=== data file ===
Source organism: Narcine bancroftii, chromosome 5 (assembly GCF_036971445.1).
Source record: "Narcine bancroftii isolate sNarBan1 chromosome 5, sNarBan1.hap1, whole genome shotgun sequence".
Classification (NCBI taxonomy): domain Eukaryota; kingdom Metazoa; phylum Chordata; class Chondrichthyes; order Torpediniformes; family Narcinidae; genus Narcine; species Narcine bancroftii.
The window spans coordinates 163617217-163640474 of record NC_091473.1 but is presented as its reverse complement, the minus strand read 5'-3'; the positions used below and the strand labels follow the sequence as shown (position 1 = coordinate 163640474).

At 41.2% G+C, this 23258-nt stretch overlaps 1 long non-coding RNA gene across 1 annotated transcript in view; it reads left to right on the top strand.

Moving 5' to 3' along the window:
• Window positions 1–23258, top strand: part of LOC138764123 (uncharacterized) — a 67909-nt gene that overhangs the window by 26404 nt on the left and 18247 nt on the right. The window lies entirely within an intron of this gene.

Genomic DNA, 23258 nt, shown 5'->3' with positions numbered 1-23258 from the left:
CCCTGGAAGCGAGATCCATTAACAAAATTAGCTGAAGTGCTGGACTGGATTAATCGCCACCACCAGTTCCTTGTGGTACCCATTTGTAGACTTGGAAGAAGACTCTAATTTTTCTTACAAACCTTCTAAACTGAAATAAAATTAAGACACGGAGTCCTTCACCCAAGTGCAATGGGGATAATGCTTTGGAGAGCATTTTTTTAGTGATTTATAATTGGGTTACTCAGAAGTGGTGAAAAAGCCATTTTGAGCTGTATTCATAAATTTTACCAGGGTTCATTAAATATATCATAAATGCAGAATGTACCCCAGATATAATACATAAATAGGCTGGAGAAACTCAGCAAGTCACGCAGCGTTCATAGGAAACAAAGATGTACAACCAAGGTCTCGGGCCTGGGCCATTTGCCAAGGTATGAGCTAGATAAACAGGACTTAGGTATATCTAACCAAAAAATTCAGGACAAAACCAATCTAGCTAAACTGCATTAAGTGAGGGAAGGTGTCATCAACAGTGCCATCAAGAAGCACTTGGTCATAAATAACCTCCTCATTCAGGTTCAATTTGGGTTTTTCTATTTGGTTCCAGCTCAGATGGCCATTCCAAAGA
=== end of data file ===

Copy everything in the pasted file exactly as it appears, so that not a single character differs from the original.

Source organism: Narcine bancroftii, chromosome 5 (assembly GCF_036971445.1).
Source record: "Narcine bancroftii isolate sNarBan1 chromosome 5, sNarBan1.hap1, whole genome shotgun sequence".
Classification (NCBI taxonomy): domain Eukaryota; kingdom Metazoa; phylum Chordata; class Chondrichthyes; order Torpediniformes; family Narcinidae; genus Narcine; species Narcine bancroftii.
The window spans coordinates 163617217-163640474 of record NC_091473.1 but is presented as its reverse complement, the minus strand read 5'-3'; the positions used below and the strand labels follow the sequence as shown (position 1 = coordinate 163640474).

At 41.2% G+C, this 23258-nt stretch overlaps 1 long non-coding RNA gene across 1 annotated transcript in view; it reads left to right on the top strand.

Moving 5' to 3' along the window:
• Window positions 1–23258, top strand: part of LOC138764123 (uncharacterized) — a 67909-nt gene that overhangs the window by 26404 nt on the left and 18247 nt on the right. The window lies entirely within an intron of this gene.

Genomic DNA, 23258 nt, shown 5'->3' with positions numbered 1-23258 from the left:
CCCTGGAAGCGAGATCCATTAACAAAATTAGCTGAAGTGCTGGACTGGATTAATCGCCACCACCAGTTCCTTGTGGTACCCATTTGTAGACTTGGAAGAAGACTCTAATTTTTCTTACAAACCTTCTAAACTGAAATAAAATTAAGACACGGAGTCCTTCACCCAAGTGCAATGGGGATAATGCTTTGGAGAGCATTTTTTTAGTGATTTATAATTGGGTTACTCAGAAGTGGTGAAAAAGCCATTTTGAGCTGTATTCATAAATTTTACCAGGGTTCATTAAATATATCATAAATGCAGAATGTACCCCAGATATAATACATAAATAGGCTGGAGAAACTCAGCAAGTCACGCAGCGTTCATAGGAAACAAAGATGTACAACCAAGGTCTCGGGCCTGGGCCATTTGCCAAGGTATGAGCTAGATAAACAGGACTTAGGTATATCTAACCAAAAAATTCAGGACAAAACCAATCTAGCTAAACTGCATTAAGTGAGGGAAGGTGTCATCAACAGTGCCATCAAGAAGCACTTGGTCATAAATAACCTCCTCATTCAGGTTCAATTTGGGTTTTTCTATTTGGTTCCAGCTCAGATGGCCATTCCAAAGA